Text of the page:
But the really bad news is that oil is an input to everything else in the economy, either directly or indirectly. Its cost increases are most readily and quickly felt in the transportation sector. But oil is also used as chemical feedstock for plastics and other derived products. It is simply everywhere in one molecular form or another. As I said transportation systems rely very heavily on oil in the form of gasoline and especially diesel. The latter is a major input to the extraction industries, even for coal (I’ve been trying to assess the magnitude of this relationship as it might have a great impact on coal production costs).

One of the most sensitive sectors that gets impacted almost immediately is food production. Food is the necessary energy input to human labor. Though the energy content of food is derived from sunlight, the organization and operations of food production — the modern industrial agricultural operation — runs on diesel and electricity (much of which is produced by coal-fired plants). Artificial fertilizers are absolutely mandatory in order to maintain high yields per acre and that is necessary to feed the urban populations. Fertilizer components, fixed nitrogen, phosphates, and potash (potassium) have to be manufactured or mined and shipped to the point of production, then the product shipped to the point of use. It has been estimated by various energetics analysts that one calorie of sunlight in food costs ten calories of fossil fuel to produce and deliver.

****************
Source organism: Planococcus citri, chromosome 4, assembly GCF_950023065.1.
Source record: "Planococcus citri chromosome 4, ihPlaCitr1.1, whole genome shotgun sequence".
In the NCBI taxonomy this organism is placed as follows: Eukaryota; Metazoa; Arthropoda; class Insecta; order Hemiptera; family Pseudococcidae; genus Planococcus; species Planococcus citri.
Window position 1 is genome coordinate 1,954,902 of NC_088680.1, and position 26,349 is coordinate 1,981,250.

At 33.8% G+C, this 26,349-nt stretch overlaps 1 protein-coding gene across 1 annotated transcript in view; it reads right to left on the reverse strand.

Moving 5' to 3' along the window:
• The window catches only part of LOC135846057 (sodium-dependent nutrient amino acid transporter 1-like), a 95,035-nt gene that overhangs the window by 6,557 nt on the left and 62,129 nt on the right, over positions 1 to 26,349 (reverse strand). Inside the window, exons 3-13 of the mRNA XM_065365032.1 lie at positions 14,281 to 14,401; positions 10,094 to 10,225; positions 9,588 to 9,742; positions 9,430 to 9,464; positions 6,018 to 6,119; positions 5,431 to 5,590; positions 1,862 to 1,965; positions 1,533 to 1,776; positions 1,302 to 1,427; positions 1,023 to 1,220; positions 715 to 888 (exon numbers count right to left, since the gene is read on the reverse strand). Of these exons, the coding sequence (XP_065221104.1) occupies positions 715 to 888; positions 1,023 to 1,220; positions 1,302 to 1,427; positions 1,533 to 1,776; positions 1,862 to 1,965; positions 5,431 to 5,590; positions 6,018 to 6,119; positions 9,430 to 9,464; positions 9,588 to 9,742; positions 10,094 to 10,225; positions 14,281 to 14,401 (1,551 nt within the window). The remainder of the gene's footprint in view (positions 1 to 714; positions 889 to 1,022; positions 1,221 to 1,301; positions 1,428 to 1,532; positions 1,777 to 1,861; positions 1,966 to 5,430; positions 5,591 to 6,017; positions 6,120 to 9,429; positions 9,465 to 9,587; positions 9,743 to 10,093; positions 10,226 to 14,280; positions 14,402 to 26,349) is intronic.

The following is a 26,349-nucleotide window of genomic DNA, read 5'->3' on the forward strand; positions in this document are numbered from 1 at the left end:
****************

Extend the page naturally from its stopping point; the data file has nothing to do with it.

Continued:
Inflation is the increase in asset (or services) costs over time. There are two real causes of inflation. The first is the biophysical increase in costs due to shrinking availability of net energy, which leads to less real work and fewer assets being produced. The dollar costs of what does get produced goes up (as does the price of the energy inputs). The second is due to not adjusting the currency value in accordance with the shrinkage of real assets. This would be done by reducing the amount of currency in circulation. But, of course, this is exactly the opposite of what the US Fed is doing (see quantitative easing). Way back in 2008 I wrote about the dual problem that we are about to face, contraction along with inflation (not just stagflation but Contractflation).

The Biophysical Economy — i.e., Reality